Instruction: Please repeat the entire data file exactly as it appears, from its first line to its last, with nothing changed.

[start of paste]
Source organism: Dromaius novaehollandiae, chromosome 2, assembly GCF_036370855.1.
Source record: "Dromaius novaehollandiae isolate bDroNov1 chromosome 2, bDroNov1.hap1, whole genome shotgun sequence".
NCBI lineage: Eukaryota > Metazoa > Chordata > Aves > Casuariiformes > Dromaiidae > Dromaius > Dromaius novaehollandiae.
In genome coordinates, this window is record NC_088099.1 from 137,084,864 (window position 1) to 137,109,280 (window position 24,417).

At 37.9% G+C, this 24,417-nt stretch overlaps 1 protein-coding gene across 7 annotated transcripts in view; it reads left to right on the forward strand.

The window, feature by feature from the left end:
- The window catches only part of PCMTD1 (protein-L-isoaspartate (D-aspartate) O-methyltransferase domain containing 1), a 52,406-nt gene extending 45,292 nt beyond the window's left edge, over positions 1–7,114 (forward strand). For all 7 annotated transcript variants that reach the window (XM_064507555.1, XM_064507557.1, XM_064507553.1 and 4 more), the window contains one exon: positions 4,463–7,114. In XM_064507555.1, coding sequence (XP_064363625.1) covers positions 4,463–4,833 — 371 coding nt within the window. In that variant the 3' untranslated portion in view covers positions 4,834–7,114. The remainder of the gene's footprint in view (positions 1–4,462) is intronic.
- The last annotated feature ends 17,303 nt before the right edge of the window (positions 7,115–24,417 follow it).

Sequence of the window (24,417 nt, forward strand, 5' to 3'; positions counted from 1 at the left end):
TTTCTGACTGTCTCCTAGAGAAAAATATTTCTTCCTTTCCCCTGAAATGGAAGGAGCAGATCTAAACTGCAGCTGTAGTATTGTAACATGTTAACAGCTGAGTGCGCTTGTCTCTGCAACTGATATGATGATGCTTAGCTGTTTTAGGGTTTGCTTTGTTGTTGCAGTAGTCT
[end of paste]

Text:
Source organism: Dromaius novaehollandiae, chromosome 2, assembly GCF_036370855.1.
Source record: "Dromaius novaehollandiae isolate bDroNov1 chromosome 2, bDroNov1.hap1, whole genome shotgun sequence".
NCBI lineage: Eukaryota > Metazoa > Chordata > Aves > Casuariiformes > Dromaiidae > Dromaius > Dromaius novaehollandiae.
In genome coordinates, this window is record NC_088099.1 from 137,084,864 (window position 1) to 137,109,280 (window position 24,417).

At 37.9% G+C, this 24,417-nt stretch overlaps 1 protein-coding gene across 7 annotated transcripts in view; it reads left to right on the forward strand.

The window, feature by feature from the left end:
- The window catches only part of PCMTD1 (protein-L-isoaspartate (D-aspartate) O-methyltransferase domain containing 1), a 52,406-nt gene extending 45,292 nt beyond the window's left edge, over positions 1–7,114 (forward strand). For all 7 annotated transcript variants that reach the window (XM_064507555.1, XM_064507557.1, XM_064507553.1 and 4 more), the window contains one exon: positions 4,463–7,114. In XM_064507555.1, coding sequence (XP_064363625.1) covers positions 4,463–4,833 — 371 coding nt within the window. In that variant the 3' untranslated portion in view covers positions 4,834–7,114. The remainder of the gene's footprint in view (positions 1–4,462) is intronic.
- The last annotated feature ends 17,303 nt before the right edge of the window (positions 7,115–24,417 follow it).

Sequence of the window (24,417 nt, forward strand, 5' to 3'; positions counted from 1 at the left end):
TTTCTGACTGTCTCCTAGAGAAAAATATTTCTTCCTTTCCCCTGAAATGGAAGGAGCAGATCTAAACTGCAGCTGTAGTATTGTAACATGTTAACAGCTGAGTGCGCTTGTCTCTGCAACTGATATGATGATGCTTAGCTGTTTTAGGGTTTGCTTTGTTGTTGCAGTAGTCT